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Semantics
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Semantics share their top 5 albums from SideOneDummy Records

You’d be hard-pressed to find an Australian band on as much of a heater right now as Brisbane alt-rockers Semantics. Laying down a firm foundation with two EPs, 2017’s Semantics and 2019’s If You’re Not Alright, the group have established themselves as one of the most happening bands to emerge from an already very happening music scene with the release of their brand new single ‘Sleep At Night’.

But, the winning doesn’t stop there. Along with the new single announcement, Semantics have announced a new record label in revered LA-based institution, SideOneDummy Records. Not wasting any time, they’ve also flagged 2022 as the year they’ll be releasing their full-length debut through the label.

“We’re all huge fans of the label and the work they’ve put behind some of our favourite debuts. Can’t believe our luck becoming part of this legacy!” says vocalist Callum Robinson of the new partnership.

And clearly, the love is going both ways, and how could it not? From its opening chords, ‘Sleep At Night’ radiates a warm, cruisey energy enabled further by the cosy Australian drawl crooning from the cords of Robinson. A charming pontification on having a “soft vice”, nothing self-destructive; a tool as it were, to get you through your days; the subject matter of ‘Sleep At Night’ resonates the type of radicalised empathy the world needs more of.

Semantics aren’t just a good band, no doubt, they’d be great friends to have. We made them prove it by giving them the chance to shout out some of their newfound label mates.


Madeleine (Bass/Vocals): PUP – The Dream Is Over (2016)

The Dream Is Over is a very special album to me, not only because it’s a kick-ass don’t-give-a-fuck loud punk record, but because it explores a lot of themes of things I’ve also personally dealt with in my life. I’ve been able to relate to this album when I’ve been depressed, faced serious health issues, lost a pet, went through a bad breakup – it’s all there. I love punk, but it’s rare to find such depth and relatability in this genre. You even get a nice opener to sing to your bandmates when it’s day 20 of tour and you’re not sure if you can stand them anymore.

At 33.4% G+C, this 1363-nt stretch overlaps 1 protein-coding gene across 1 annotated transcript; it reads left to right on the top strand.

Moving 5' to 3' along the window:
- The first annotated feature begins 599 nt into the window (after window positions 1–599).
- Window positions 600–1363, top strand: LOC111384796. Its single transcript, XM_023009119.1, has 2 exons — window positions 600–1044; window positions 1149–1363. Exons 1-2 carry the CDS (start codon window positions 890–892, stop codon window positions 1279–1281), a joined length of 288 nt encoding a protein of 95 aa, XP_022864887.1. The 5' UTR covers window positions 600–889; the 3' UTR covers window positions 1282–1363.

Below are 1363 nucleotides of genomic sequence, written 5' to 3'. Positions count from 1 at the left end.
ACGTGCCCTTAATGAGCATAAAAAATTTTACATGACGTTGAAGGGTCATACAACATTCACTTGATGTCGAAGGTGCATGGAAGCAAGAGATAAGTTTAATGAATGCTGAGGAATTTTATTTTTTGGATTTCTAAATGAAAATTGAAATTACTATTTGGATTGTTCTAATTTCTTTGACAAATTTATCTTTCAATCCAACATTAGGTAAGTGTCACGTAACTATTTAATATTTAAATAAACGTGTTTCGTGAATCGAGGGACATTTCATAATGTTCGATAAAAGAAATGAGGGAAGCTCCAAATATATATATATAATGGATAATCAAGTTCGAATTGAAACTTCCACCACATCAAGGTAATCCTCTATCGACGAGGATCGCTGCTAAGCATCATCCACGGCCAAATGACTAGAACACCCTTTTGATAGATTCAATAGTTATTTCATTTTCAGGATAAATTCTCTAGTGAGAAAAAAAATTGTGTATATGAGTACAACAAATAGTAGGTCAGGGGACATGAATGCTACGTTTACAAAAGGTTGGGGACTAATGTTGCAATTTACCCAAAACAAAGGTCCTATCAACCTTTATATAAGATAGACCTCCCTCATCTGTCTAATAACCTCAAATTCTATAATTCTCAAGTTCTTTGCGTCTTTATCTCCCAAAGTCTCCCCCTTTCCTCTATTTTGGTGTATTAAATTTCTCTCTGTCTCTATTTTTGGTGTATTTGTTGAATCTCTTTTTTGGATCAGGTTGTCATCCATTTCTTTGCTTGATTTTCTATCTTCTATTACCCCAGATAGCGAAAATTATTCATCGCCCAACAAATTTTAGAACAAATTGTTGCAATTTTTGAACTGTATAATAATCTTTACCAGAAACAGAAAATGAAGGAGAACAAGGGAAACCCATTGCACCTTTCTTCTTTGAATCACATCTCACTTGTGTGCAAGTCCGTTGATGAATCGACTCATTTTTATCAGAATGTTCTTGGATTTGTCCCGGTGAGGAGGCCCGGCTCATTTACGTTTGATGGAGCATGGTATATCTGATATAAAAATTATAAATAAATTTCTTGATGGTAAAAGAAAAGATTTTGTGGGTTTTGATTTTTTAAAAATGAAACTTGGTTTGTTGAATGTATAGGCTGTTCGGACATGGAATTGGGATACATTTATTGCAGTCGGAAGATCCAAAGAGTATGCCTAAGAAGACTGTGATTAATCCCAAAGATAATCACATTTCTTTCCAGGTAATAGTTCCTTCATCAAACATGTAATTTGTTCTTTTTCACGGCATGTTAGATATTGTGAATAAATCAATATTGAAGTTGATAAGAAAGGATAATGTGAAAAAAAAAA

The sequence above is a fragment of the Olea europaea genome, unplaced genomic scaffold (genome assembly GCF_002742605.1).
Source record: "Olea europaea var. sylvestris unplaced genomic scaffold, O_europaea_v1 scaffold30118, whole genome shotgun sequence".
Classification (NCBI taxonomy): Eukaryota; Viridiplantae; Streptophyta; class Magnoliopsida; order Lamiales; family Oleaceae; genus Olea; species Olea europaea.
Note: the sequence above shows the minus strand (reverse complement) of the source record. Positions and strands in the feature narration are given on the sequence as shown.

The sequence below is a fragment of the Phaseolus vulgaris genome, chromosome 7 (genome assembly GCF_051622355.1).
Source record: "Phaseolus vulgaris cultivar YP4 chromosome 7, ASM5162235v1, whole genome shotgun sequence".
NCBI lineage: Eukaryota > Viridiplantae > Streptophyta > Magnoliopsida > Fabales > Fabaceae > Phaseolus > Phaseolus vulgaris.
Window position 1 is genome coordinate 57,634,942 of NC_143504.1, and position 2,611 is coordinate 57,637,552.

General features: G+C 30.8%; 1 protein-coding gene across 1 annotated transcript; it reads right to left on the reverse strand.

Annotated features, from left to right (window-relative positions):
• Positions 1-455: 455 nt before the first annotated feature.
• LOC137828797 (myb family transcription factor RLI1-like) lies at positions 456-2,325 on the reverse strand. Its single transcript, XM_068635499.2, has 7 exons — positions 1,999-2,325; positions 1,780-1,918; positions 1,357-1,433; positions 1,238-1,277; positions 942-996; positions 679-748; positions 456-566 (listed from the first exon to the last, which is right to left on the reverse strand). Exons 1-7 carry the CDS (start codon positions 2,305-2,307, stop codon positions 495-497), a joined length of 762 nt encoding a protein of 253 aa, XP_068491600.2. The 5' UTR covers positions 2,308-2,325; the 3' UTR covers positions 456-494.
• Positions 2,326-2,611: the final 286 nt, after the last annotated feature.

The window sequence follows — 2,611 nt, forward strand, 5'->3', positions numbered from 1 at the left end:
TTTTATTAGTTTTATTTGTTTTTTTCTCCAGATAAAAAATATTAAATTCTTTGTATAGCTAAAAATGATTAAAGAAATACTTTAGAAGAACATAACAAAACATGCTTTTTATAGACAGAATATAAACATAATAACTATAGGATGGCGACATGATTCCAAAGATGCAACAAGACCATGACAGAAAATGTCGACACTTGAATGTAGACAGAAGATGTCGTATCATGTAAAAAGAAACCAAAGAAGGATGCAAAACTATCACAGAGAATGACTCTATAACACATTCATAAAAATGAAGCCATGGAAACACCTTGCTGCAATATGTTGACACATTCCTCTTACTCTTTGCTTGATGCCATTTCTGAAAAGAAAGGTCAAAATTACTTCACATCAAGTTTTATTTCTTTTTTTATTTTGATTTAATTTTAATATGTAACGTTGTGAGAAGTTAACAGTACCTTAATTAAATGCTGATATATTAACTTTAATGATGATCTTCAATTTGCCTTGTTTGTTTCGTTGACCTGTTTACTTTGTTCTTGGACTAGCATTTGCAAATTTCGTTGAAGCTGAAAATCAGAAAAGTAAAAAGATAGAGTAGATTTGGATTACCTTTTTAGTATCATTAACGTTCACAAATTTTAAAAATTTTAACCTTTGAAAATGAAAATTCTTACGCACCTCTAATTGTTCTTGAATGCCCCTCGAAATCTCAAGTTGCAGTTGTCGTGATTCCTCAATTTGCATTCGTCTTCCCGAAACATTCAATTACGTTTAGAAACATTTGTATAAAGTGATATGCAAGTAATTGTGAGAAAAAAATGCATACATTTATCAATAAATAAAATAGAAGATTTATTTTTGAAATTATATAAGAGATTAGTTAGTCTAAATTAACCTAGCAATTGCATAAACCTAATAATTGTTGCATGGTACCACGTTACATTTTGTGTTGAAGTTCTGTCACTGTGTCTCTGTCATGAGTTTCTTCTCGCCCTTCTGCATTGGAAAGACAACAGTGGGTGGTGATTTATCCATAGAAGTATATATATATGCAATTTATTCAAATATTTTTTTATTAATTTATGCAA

PUP is a big musical influence to all of us, and this album really showcased for me how you can bring old school elements like gang vocals and fast pacing, flip it on its head and make it modern and unique. A perfect example of this is my fave track “DVP” – it’s nothing short of a self-destructive, self-pitying anthem with loud guitars and louder vocals. Real, dirty, and a hell of a singalong.

Mitch (Drums): Title Fight – Shed (2011)

I chose this album as it simply defines the best times of my early 20s. I have a very distinct memory of seeing Title Fight play Shed at an unconventional venue in Brisbane. They played in an old museum where no crowd surfing or moshing was allowed and the venue owners were very strict on this. Touché Amoré played before Title Fight and the crowd got a little restless, the venue manager came on stage and sternly warned us to keep it civil. Title Fight came on and by the 3rd or 4th song it got fairly rowdy. The venue manager once again came on stage and said if there are any more stage dives, they’ll cut the power. Low and behold, more crowd surfing ensued, they cut the power. But Title Fight didn’t stop playing, they played the remaining show with no amps, no microphones, just their guitars twanging almost silently and the drums bellowing to a crowd chanting every line from their songs back at them like it was a football match or a choir ensemble. This was one of the most memorable shows for me.